Biolinguistics is an open access (?) journal, edited by Cedric Boeckx (Harvard University) and Kleanthes K. Grohmann (University of Cyprus). The inaugural issue includes articles by Noam Chomsky and others.
(Peter Suber correctly reports that the journal’s about pages state that there is delayed open access, but I wonder whether that is a simple error, since it is also stated that all content is free after a simple free registration. Note also that the journal requires authors to sign over their copyright. In any case, more free peer-reviewed content in linguistics is a good thing, even if there are some extra hoops involved.)
In a letter to Science, William F. Perrin, a past editor of Marine Mammal Science and a present associate editor of the Journal of Mammalogy writes:
I have had great difficulty in lining up reviewers. Sometimes it takes 8 or 10 tries to find someone who will agree to review a paper. The typical excuse is “I’m too busy.”
First I try the people who have published the most relevant and recent papers on the topic in question. Then I move down the range of choices. The temptation, and sometimes the need, is to turn to potential reviewers in less-related fields or those who are not so “busy” (i.e., are not producing much themselves). This inevitably leads to less-knowledgeable reviewers and often reviews of lesser quality, which of course complicates the editor’s job and sometimes enrages the authors.
If an average acceptance rate of 50% is assumed, and if each paper needs at least two reviews, then each paper published represents at least four reviews. Following this logic, if you publish three or four papers a year, you should be doing at least 12 to 16 reviews. Anything less means that you are sloughing off the work to others who are perhaps less knowledgeable and capable than you in your specialty, and you should not be upset when someone reviewing a paper of yours “doesn’t have a clue.”
Doing a fair share of peer reviews should be a recognized and expected part of the job for scientific professionals; it should be written into the job descriptions of salaried scientists and be considered in evaluating junior faculty for tenure. The caution should be “Publish and review, or perish.”
The average of published papers in semantics and pragmatics may be closer to 2 or 3 a year. So, this calculation would mean 8 to 12 reviews per year. Are you doing that many?
We here at S&P have promised our editorial board members not to expect more than 2 reviews each year (although we maybe should be getting nervous about the load of manuscripts that we’re receiving). Assuming that they review for other journals as well, that probably does add up to the “ideal” workload for reviewing.
Our journal now has an International Standard Serial Number (ISSN), assigned by the Library of Congress (by their National Serials Data Program):
At the same time, we are now members of CrossRef and have been assigned a DOI (digital object identifier) prefix:
The articles in our inaugural issue will now permanently be available via doi:10.3765/sp.0.1 and doi:10.3765/sp.0.2. If on the back-end the articles are moved around, these permanent identifiers will be unchanged and simply point to the new location of the articles. So, everyone should link to these articles (and all others that have a DOI, which is increasingly every scientific article published nowadays) via their DOI.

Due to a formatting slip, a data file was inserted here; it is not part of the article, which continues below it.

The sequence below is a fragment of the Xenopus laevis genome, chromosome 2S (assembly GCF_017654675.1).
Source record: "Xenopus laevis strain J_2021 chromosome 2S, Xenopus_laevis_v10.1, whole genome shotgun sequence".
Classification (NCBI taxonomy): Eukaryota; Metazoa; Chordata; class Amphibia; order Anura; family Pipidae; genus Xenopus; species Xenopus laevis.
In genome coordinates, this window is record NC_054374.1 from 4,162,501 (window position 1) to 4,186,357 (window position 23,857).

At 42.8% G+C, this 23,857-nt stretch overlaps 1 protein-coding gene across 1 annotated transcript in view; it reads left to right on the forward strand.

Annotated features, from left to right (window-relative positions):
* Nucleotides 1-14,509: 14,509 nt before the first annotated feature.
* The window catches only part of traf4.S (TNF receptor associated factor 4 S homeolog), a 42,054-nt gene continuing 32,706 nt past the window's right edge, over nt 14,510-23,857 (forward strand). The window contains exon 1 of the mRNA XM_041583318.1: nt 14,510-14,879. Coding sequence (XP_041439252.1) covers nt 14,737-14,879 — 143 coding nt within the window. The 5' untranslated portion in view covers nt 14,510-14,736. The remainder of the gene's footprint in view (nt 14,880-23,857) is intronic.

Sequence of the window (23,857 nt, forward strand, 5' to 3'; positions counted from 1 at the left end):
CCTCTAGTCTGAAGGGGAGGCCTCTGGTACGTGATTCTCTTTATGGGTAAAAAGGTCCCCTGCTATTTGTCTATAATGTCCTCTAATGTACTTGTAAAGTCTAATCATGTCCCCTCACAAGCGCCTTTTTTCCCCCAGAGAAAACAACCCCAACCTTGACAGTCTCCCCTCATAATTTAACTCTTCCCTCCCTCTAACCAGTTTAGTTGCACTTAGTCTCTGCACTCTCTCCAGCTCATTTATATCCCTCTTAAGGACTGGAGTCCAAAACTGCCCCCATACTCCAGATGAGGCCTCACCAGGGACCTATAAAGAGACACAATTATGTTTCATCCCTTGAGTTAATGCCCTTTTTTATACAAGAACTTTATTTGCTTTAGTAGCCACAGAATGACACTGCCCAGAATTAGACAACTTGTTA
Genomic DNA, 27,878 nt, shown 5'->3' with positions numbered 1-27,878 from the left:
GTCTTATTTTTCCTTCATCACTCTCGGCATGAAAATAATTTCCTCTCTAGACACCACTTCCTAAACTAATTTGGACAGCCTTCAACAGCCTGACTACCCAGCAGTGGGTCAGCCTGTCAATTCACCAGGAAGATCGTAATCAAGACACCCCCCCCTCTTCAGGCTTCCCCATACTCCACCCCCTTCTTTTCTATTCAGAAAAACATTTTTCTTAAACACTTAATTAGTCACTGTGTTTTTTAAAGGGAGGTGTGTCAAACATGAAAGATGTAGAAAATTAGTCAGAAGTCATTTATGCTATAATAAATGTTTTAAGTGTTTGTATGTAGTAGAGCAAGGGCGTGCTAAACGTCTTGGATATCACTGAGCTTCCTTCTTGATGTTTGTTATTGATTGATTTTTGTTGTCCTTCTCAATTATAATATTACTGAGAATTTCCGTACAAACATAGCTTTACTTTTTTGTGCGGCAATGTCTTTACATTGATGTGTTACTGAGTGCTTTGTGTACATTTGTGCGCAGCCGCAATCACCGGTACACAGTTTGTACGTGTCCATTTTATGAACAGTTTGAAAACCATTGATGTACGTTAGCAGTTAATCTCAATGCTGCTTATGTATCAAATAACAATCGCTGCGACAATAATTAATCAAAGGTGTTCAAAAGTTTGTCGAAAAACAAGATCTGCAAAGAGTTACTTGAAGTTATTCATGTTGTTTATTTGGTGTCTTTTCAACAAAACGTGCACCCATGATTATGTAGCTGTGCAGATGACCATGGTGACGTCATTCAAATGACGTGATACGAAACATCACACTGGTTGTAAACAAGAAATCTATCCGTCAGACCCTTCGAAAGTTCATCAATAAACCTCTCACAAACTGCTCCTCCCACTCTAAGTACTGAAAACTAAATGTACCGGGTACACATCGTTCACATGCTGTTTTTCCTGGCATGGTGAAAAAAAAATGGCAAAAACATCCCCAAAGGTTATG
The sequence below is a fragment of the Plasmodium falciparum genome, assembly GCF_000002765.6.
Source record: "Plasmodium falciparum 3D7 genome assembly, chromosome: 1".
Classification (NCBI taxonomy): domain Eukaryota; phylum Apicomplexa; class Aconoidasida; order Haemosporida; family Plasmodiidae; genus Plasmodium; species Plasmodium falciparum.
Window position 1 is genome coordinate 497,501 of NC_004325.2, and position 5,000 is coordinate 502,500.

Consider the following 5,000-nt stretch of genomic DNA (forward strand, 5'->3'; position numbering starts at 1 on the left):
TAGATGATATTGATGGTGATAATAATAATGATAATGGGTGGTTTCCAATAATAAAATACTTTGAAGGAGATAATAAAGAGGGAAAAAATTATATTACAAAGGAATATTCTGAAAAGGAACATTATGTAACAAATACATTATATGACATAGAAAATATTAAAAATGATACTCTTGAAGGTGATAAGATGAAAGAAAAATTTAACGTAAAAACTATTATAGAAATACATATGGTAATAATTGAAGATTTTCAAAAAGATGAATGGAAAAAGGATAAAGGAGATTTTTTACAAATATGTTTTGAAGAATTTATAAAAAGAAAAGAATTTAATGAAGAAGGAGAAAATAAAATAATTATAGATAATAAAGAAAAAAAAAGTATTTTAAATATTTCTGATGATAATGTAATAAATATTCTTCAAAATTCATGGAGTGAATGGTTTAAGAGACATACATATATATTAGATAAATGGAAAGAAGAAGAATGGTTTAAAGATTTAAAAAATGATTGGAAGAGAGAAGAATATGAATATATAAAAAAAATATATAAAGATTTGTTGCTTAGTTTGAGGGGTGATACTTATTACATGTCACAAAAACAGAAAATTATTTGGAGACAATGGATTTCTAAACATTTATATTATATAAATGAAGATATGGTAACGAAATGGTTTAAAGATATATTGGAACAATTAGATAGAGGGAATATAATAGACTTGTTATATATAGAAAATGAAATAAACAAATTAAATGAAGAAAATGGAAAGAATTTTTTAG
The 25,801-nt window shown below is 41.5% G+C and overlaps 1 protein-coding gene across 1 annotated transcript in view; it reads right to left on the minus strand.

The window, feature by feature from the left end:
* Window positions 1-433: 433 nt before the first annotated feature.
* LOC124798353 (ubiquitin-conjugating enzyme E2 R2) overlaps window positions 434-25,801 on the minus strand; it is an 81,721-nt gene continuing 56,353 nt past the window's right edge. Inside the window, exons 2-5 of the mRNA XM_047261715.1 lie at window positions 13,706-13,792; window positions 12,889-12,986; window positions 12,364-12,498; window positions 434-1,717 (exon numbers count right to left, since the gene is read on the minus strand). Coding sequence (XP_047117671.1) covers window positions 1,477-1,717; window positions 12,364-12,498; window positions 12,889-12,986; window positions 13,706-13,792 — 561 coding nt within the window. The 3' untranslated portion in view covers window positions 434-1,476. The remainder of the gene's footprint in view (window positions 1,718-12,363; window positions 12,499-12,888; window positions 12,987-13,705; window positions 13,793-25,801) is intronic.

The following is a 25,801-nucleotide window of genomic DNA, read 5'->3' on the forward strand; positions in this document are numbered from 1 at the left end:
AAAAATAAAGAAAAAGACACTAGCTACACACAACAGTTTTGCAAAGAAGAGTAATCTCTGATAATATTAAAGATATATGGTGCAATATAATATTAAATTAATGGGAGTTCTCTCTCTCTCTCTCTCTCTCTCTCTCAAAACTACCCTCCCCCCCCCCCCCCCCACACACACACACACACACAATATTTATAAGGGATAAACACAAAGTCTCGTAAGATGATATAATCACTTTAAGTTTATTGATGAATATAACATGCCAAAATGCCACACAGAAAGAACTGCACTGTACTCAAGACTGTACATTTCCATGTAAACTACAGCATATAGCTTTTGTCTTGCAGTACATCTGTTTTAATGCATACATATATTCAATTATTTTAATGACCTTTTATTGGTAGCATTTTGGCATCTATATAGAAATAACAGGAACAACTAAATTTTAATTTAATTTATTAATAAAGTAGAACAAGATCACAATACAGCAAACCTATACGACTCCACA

In an 11 minute interview, Kai explains the S&P project. Take a listen!
In the first two weeks after our grand opening we have already received three submissions, which are now under review (in fact, two reviewers have already reported back — with what is quite astonishing speed). We have also fielded some inquiries about possible submissions that we judged to be somewhat outside the scope of our journal.
As the year’s end is coming and many academics are free of teaching for a few weeks and thus get some time to work on putting the finishing touches on their newest research articles, we hope that you are all seriously considering S&P as your venue for publication. You will get prompt attention from first-class peer reviewers, and if your paper is accepted, it will quickly be copy-edited and typeset to our exacting standards, and then it will immediately be available to everyone in the field anywhere in the world without any cost (to anyone other than our institutional supporters, the LSA, MIT, and the University of Texas).
Semantics and Pragmatics is now open for business and accepting submissions. Please go check out the site: semprag.org. As you’ll see, Kai and I have put together a small pilot issue, with an editorial summarizing some of our policies and goals, and a paper with instructions on our house style.
We had to deal with quite a few technical and practical details over the last few months, including some unexpected glitches. But we’ve made it, at last. And we couldn’t have done so without extensive help from Chris Potts and Ken Shan (our Technical Editors), Leslie Hastings of Kodiak Web Design (who put together the website style sheets), Cornelius Puschmann (the eLanguage technical support guru) and Dieter Stein (head of the eLanguage initiative), plus further administrative assistance from UT graduate student Emilie Destruel. Thanks to all of them!
So, now Kai and I sit back and wait to see what comes in through the door. To paraphrase Tim Curry, we are shivering with antici………..pation.